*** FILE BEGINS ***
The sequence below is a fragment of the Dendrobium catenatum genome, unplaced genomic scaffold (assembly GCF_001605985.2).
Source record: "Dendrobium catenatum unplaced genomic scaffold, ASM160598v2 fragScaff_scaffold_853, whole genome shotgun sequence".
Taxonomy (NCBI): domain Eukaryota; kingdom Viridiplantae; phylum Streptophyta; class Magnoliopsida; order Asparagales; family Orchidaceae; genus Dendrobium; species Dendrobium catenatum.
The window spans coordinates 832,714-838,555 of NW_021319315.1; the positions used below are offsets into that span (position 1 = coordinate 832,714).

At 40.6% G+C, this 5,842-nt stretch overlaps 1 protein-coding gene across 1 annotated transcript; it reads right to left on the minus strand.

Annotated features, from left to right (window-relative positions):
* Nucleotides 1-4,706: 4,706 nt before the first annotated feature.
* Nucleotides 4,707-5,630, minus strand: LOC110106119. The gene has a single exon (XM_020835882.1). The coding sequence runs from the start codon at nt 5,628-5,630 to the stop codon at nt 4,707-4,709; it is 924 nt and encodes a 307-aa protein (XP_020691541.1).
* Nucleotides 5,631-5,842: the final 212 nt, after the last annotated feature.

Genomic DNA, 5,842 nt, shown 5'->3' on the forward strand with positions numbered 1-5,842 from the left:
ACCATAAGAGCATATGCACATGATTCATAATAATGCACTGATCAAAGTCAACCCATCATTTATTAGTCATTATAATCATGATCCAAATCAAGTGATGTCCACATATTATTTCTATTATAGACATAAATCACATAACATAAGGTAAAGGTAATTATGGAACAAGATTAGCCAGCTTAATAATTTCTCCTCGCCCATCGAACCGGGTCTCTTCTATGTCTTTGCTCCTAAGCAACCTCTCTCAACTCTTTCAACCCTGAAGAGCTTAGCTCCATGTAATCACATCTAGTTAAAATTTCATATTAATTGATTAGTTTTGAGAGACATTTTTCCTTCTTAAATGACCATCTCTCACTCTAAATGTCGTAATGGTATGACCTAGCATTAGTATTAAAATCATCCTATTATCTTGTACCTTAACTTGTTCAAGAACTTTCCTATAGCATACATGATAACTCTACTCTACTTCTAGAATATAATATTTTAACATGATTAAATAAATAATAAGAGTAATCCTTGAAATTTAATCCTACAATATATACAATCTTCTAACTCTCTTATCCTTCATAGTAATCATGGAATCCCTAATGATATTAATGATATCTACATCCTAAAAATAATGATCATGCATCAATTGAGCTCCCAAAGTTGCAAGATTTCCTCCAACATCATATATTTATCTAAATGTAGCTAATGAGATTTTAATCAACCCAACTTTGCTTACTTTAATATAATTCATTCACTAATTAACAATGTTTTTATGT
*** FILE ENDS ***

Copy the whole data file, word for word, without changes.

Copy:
The sequence below is a fragment of the Dendrobium catenatum genome, unplaced genomic scaffold (assembly GCF_001605985.2).
Source record: "Dendrobium catenatum unplaced genomic scaffold, ASM160598v2 fragScaff_scaffold_853, whole genome shotgun sequence".
Taxonomy (NCBI): domain Eukaryota; kingdom Viridiplantae; phylum Streptophyta; class Magnoliopsida; order Asparagales; family Orchidaceae; genus Dendrobium; species Dendrobium catenatum.
The window spans coordinates 832,714-838,555 of NW_021319315.1; the positions used below are offsets into that span (position 1 = coordinate 832,714).

At 40.6% G+C, this 5,842-nt stretch overlaps 1 protein-coding gene across 1 annotated transcript; it reads right to left on the minus strand.

Annotated features, from left to right (window-relative positions):
* Nucleotides 1-4,706: 4,706 nt before the first annotated feature.
* Nucleotides 4,707-5,630, minus strand: LOC110106119. The gene has a single exon (XM_020835882.1). The coding sequence runs from the start codon at nt 5,628-5,630 to the stop codon at nt 4,707-4,709; it is 924 nt and encodes a 307-aa protein (XP_020691541.1).
* Nucleotides 5,631-5,842: the final 212 nt, after the last annotated feature.

Genomic DNA, 5,842 nt, shown 5'->3' on the forward strand with positions numbered 1-5,842 from the left:
ACCATAAGAGCATATGCACATGATTCATAATAATGCACTGATCAAAGTCAACCCATCATTTATTAGTCATTATAATCATGATCCAAATCAAGTGATGTCCACATATTATTTCTATTATAGACATAAATCACATAACATAAGGTAAAGGTAATTATGGAACAAGATTAGCCAGCTTAATAATTTCTCCTCGCCCATCGAACCGGGTCTCTTCTATGTCTTTGCTCCTAAGCAACCTCTCTCAACTCTTTCAACCCTGAAGAGCTTAGCTCCATGTAATCACATCTAGTTAAAATTTCATATTAATTGATTAGTTTTGAGAGACATTTTTCCTTCTTAAATGACCATCTCTCACTCTAAATGTCGTAATGGTATGACCTAGCATTAGTATTAAAATCATCCTATTATCTTGTACCTTAACTTGTTCAAGAACTTTCCTATAGCATACATGATAACTCTACTCTACTTCTAGAATATAATATTTTAACATGATTAAATAAATAATAAGAGTAATCCTTGAAATTTAATCCTACAATATATACAATCTTCTAACTCTCTTATCCTTCATAGTAATCATGGAATCCCTAATGATATTAATGATATCTACATCCTAAAAATAATGATCATGCATCAATTGAGCTCCCAAAGTTGCAAGATTTCCTCCAACATCATATATTTATCTAAATGTAGCTAATGAGATTTTAATCAACCCAACTTTGCTTACTTTAATATAATTCATTCACTAATTAACAATGTTTTTATGT